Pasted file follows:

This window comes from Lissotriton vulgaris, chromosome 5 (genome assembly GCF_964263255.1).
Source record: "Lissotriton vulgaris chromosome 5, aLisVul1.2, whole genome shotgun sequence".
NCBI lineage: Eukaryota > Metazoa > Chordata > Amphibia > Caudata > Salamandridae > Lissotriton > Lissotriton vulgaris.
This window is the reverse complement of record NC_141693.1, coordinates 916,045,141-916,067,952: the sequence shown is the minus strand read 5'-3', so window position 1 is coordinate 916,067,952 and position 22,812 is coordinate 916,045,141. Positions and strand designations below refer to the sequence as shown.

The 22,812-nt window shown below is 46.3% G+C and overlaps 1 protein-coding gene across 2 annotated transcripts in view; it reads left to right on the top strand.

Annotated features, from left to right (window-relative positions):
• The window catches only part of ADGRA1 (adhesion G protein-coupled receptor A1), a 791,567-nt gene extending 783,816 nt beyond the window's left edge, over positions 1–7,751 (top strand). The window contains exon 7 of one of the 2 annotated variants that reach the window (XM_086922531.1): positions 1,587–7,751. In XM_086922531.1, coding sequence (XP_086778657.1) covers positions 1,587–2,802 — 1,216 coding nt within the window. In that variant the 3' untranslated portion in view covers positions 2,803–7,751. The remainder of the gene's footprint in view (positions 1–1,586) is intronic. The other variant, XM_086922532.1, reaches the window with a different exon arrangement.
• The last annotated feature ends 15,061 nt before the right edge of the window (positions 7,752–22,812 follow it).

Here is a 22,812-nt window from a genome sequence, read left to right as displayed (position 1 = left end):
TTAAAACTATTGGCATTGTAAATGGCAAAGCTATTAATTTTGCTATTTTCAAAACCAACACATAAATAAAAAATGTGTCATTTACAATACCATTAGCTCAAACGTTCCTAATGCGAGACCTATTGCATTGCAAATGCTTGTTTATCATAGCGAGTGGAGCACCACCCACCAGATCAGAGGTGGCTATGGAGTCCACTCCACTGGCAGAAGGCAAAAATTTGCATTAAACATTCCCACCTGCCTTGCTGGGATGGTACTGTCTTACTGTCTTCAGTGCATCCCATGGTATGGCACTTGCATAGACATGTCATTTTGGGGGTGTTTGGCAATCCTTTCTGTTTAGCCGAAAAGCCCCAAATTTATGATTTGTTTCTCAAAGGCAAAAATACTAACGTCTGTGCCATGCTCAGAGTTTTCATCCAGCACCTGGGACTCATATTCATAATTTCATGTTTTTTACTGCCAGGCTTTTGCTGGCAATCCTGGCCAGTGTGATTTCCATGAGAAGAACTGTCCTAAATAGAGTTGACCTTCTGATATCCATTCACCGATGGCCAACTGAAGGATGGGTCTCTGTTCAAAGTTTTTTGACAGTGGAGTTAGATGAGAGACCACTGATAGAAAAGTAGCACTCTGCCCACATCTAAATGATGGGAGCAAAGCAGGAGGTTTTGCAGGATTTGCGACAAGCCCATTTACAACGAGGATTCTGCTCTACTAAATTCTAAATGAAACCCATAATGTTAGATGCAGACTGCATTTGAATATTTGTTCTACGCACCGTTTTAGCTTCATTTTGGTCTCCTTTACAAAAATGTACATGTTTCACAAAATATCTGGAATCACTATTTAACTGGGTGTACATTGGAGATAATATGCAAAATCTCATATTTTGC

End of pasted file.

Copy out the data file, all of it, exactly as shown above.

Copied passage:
This window comes from Lissotriton vulgaris, chromosome 5 (genome assembly GCF_964263255.1).
Source record: "Lissotriton vulgaris chromosome 5, aLisVul1.2, whole genome shotgun sequence".
NCBI lineage: Eukaryota > Metazoa > Chordata > Amphibia > Caudata > Salamandridae > Lissotriton > Lissotriton vulgaris.
This window is the reverse complement of record NC_141693.1, coordinates 916,045,141-916,067,952: the sequence shown is the minus strand read 5'-3', so window position 1 is coordinate 916,067,952 and position 22,812 is coordinate 916,045,141. Positions and strand designations below refer to the sequence as shown.

The 22,812-nt window shown below is 46.3% G+C and overlaps 1 protein-coding gene across 2 annotated transcripts in view; it reads left to right on the top strand.

Annotated features, from left to right (window-relative positions):
• The window catches only part of ADGRA1 (adhesion G protein-coupled receptor A1), a 791,567-nt gene extending 783,816 nt beyond the window's left edge, over positions 1–7,751 (top strand). The window contains exon 7 of one of the 2 annotated variants that reach the window (XM_086922531.1): positions 1,587–7,751. In XM_086922531.1, coding sequence (XP_086778657.1) covers positions 1,587–2,802 — 1,216 coding nt within the window. In that variant the 3' untranslated portion in view covers positions 2,803–7,751. The remainder of the gene's footprint in view (positions 1–1,586) is intronic. The other variant, XM_086922532.1, reaches the window with a different exon arrangement.
• The last annotated feature ends 15,061 nt before the right edge of the window (positions 7,752–22,812 follow it).

Here is a 22,812-nt window from a genome sequence, read left to right as displayed (position 1 = left end):
TTAAAACTATTGGCATTGTAAATGGCAAAGCTATTAATTTTGCTATTTTCAAAACCAACACATAAATAAAAAATGTGTCATTTACAATACCATTAGCTCAAACGTTCCTAATGCGAGACCTATTGCATTGCAAATGCTTGTTTATCATAGCGAGTGGAGCACCACCCACCAGATCAGAGGTGGCTATGGAGTCCACTCCACTGGCAGAAGGCAAAAATTTGCATTAAACATTCCCACCTGCCTTGCTGGGATGGTACTGTCTTACTGTCTTCAGTGCATCCCATGGTATGGCACTTGCATAGACATGTCATTTTGGGGGTGTTTGGCAATCCTTTCTGTTTAGCCGAAAAGCCCCAAATTTATGATTTGTTTCTCAAAGGCAAAAATACTAACGTCTGTGCCATGCTCAGAGTTTTCATCCAGCACCTGGGACTCATATTCATAATTTCATGTTTTTTACTGCCAGGCTTTTGCTGGCAATCCTGGCCAGTGTGATTTCCATGAGAAGAACTGTCCTAAATAGAGTTGACCTTCTGATATCCATTCACCGATGGCCAACTGAAGGATGGGTCTCTGTTCAAAGTTTTTTGACAGTGGAGTTAGATGAGAGACCACTGATAGAAAAGTAGCACTCTGCCCACATCTAAATGATGGGAGCAAAGCAGGAGGTTTTGCAGGATTTGCGACAAGCCCATTTACAACGAGGATTCTGCTCTACTAAATTCTAAATGAAACCCATAATGTTAGATGCAGACTGCATTTGAATATTTGTTCTACGCACCGTTTTAGCTTCATTTTGGTCTCCTTTACAAAAATGTACATGTTTCACAAAATATCTGGAATCACTATTTAACTGGGTGTACATTGGAGATAATATGCAAAATCTCATATTTTGC